Once the group stage had concluded two very opportunistic conclusions were drawn. “NA is getting better” and “Korea is getting worse”. The Knockout stage would eventually dispose of these two statements but the reasoning behind them at the time appeared to be infallible. CLG found their success mainly due to the state of the meta and their skill as a team. Darshan thrived on flanking tanks like Poppy and Ekko, HuHi mastered champions like Aurelion Sol and Ryze, two S tier picks at the tournament, and Aphromoo dictated the ranged support meta. Even though they were able to excel in a Best-Of-One scenario during the group stage, CLG found it difficult to translate these individual highlights into game wins in Best-Of-Fives.
At the finals, SKT took a convincing 3-0 series over CLG and claimed the MSI Winner title. As per usual with most of the Bo5s SKT plays, the first game seemed close but, after CLG opted into drafting the same composition for Game 2, SKT swiftly won the two remaining games. Everything returned to normality as Korea reclaimed their dominant status and NA was again seen as an alright region.
NA vs EU: The eternal struggle
Fast forward to the end of the Summer Split 2016 and it felt like MSI was forgotten. G2 used “vacation” as an excuse for their extremely poor performance and then went on to dominate the EU LCS again. Expectations were set high for this team as the World Championship was approaching.
On the other hand, after what some would call a spectacular performance at MSI, CLG could not find the same success they had in spring. They struggled through the regular season and eventually finished fourth, qualifying to the World Championship via championship points.
Both CLG and G2 were drawn into the same group (A) at the World Championship, which lead to predictions placing G2 higher due to their inherently better performance domestically. However, the world was shocked when Albus Nox Luna, an IWC team from the CIS took down CLG, G2 and, tournament favorites, ROX Tigers in the group stage. The glaring weakness of both western teams showed and they were not able to perform when it mattered. In the end, neither of them advanced to the knockout stage.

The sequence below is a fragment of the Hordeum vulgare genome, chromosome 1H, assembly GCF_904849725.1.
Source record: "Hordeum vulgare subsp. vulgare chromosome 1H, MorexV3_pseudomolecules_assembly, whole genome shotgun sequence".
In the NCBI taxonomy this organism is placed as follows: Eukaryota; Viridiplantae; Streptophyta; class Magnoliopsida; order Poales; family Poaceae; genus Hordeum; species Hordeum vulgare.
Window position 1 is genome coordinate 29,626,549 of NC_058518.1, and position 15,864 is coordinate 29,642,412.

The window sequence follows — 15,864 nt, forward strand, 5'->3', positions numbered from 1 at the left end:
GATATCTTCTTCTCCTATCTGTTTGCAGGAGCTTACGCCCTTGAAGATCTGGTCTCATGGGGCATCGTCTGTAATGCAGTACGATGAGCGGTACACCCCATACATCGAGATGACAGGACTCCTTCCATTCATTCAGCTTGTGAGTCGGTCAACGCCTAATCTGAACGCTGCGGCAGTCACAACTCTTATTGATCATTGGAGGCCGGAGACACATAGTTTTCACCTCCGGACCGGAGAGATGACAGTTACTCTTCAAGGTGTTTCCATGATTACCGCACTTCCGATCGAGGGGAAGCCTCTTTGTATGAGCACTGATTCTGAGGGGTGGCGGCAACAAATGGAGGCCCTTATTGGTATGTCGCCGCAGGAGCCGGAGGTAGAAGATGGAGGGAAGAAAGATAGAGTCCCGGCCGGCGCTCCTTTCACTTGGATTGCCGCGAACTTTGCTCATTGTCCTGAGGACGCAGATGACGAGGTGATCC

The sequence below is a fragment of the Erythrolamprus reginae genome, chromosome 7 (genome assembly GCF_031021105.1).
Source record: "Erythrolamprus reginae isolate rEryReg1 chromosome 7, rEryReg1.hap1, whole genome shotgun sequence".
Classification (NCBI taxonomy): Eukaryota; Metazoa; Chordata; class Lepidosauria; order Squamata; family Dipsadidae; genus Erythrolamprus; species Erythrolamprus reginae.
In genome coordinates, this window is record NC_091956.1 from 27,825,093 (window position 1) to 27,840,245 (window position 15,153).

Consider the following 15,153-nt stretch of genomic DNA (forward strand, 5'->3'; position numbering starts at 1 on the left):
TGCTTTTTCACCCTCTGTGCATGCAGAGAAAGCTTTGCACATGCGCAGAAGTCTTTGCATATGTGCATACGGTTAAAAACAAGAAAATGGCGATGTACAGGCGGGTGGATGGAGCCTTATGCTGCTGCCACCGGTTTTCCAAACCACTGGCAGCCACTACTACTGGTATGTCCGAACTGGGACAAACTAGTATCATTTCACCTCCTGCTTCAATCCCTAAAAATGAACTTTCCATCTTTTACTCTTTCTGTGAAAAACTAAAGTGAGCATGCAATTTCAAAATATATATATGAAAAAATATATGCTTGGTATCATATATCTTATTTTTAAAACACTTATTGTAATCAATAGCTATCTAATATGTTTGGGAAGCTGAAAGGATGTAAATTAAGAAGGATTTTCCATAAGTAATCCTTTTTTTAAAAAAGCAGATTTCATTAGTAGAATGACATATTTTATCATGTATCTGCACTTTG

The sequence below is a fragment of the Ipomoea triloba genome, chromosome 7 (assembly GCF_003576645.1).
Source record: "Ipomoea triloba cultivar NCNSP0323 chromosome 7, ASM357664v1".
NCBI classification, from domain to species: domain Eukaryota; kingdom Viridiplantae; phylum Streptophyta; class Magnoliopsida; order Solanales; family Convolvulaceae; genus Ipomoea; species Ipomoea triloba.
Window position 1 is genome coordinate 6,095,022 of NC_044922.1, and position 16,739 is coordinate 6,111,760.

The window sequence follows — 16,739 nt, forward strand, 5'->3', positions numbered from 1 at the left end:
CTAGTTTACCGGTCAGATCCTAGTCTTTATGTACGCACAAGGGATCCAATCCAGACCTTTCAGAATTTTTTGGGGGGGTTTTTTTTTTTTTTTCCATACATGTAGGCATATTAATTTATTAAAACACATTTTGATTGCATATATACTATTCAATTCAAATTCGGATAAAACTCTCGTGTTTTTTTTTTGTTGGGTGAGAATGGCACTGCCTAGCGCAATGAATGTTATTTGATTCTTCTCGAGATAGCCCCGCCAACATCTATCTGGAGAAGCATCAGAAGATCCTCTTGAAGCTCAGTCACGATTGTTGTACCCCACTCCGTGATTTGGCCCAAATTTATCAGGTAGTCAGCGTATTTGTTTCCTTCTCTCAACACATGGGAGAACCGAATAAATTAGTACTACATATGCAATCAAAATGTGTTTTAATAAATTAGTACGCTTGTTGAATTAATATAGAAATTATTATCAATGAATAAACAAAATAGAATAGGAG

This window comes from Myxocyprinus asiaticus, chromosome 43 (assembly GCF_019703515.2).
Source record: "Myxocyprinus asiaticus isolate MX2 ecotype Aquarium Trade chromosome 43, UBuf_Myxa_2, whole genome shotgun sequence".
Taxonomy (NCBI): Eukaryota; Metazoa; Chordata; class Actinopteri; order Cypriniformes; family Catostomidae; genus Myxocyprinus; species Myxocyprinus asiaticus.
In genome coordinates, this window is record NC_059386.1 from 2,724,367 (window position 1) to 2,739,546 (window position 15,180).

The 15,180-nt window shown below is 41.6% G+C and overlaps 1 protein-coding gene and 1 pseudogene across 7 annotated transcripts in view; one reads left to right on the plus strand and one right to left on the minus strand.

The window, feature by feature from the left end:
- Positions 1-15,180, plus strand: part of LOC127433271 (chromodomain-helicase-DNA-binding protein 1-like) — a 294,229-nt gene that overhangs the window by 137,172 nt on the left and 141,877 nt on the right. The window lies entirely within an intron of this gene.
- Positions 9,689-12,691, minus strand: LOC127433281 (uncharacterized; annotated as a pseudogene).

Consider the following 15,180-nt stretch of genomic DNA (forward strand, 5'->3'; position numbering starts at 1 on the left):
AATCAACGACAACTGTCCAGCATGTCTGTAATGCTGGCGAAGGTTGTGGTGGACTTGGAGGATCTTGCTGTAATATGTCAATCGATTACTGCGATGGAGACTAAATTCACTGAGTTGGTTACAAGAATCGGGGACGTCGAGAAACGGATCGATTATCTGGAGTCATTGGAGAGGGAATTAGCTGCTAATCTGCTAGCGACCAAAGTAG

For G2, this meant another inexcusable disappointment on the international stage. Nevertheless they had moments where they showed that could compete against the best, having early leads against ROX Tigers. On the other hand, CLG met previously set expectations, finishing third even after showing some potential.
Following the group stage, the only western teams to advance to the knockout stage were Cloud 9 and H2K. They both had a favorable draw as they avoided SKT T1 and ROX Tigers in their quarter finals matches. Luckily for H2K, they also drew ANX as their first opponent, which guaranteed them a much easier road to semis. On the contrary, C9 was immediately matched against Samsung Galaxy, to whom the lost 3-0. Eventually SSG and H2K would face off in the semifinals, where SSG would crushingly defeat H2K.
Just like that, and like many times before, no western team would show up to the finals. The recurring speculation that whoever could avoid a korean team for the longest time would make it the furthest in an international tournament was showing to be true once again. However, in contrast to last year, the KR vs KR matches showed to be the closest and most competitive, with both series in the knockout brackets going to 5 games. A gap was definitely closing, but maybe not the one most people thought.
The “Real” Gap
The 2016 League of Legends World Championship was mostly regarded as a failure for western teams. Nevertheless, if you stop to analyse the preparations of some of these teams rather than their results, you’ll notice that the west has taken a big step in the right direction. The gap that most notably closed this year was not a skill gap, it was a preparation gap.
North America’s Team SoloMid is a clear example of this. During the regular season they doubled down on scrims and practice, following schedules similar to those of korean teams. This adaptation to a new regime allowed TSM to dominate domestically, finishing second in the spring split and first in the summer. Even if their performance at Worlds was somewhat disappointing, they were one of the best looking north american teams in quite some time.
Moving forward, it would be great to see more teams opt into these types of practice schedules, as they will help elevate the skill cap for all regions. However, playing upwards of 12 hours a day can be incredibly demanding for pro players, and the gratification and reward for their efforts might not always be there.
“The Gap” as most people know isn’t going to close overnight. For the skill gap between regions to close, the preparation and infrastructure gap must close first. While some teams are taking steps in the right direction, the west still has a long way to go.